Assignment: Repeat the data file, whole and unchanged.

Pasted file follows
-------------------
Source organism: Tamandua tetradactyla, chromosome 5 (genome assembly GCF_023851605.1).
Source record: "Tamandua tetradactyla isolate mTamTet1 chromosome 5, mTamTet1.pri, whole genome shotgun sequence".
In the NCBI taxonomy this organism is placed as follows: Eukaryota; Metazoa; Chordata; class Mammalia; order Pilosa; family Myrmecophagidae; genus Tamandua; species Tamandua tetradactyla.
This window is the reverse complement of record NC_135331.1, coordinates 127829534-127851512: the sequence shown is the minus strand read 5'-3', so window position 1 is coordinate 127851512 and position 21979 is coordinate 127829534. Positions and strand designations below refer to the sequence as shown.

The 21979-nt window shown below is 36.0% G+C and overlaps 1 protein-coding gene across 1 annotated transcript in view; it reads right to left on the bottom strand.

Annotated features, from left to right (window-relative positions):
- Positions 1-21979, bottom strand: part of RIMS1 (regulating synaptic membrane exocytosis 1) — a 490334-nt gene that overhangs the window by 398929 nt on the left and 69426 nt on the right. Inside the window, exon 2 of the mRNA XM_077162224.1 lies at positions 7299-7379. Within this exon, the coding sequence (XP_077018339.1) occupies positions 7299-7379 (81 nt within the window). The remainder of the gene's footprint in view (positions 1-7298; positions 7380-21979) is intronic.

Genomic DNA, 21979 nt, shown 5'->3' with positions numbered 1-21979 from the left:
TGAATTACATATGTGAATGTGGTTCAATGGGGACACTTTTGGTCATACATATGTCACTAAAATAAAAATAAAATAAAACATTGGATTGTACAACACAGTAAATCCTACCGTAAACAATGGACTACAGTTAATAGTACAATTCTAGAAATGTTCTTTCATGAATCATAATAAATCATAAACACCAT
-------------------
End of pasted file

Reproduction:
Source organism: Tamandua tetradactyla, chromosome 5 (genome assembly GCF_023851605.1).
Source record: "Tamandua tetradactyla isolate mTamTet1 chromosome 5, mTamTet1.pri, whole genome shotgun sequence".
In the NCBI taxonomy this organism is placed as follows: Eukaryota; Metazoa; Chordata; class Mammalia; order Pilosa; family Myrmecophagidae; genus Tamandua; species Tamandua tetradactyla.
This window is the reverse complement of record NC_135331.1, coordinates 127829534-127851512: the sequence shown is the minus strand read 5'-3', so window position 1 is coordinate 127851512 and position 21979 is coordinate 127829534. Positions and strand designations below refer to the sequence as shown.

The 21979-nt window shown below is 36.0% G+C and overlaps 1 protein-coding gene across 1 annotated transcript in view; it reads right to left on the bottom strand.

Annotated features, from left to right (window-relative positions):
- Positions 1-21979, bottom strand: part of RIMS1 (regulating synaptic membrane exocytosis 1) — a 490334-nt gene that overhangs the window by 398929 nt on the left and 69426 nt on the right. Inside the window, exon 2 of the mRNA XM_077162224.1 lies at positions 7299-7379. Within this exon, the coding sequence (XP_077018339.1) occupies positions 7299-7379 (81 nt within the window). The remainder of the gene's footprint in view (positions 1-7298; positions 7380-21979) is intronic.

Genomic DNA, 21979 nt, shown 5'->3' with positions numbered 1-21979 from the left:
TGAATTACATATGTGAATGTGGTTCAATGGGGACACTTTTGGTCATACATATGTCACTAAAATAAAAATAAAATAAAACATTGGATTGTACAACACAGTAAATCCTACCGTAAACAATGGACTACAGTTAATAGTACAATTCTAGAAATGTTCTTTCATGAATCATAATAAATCATAAACACCAT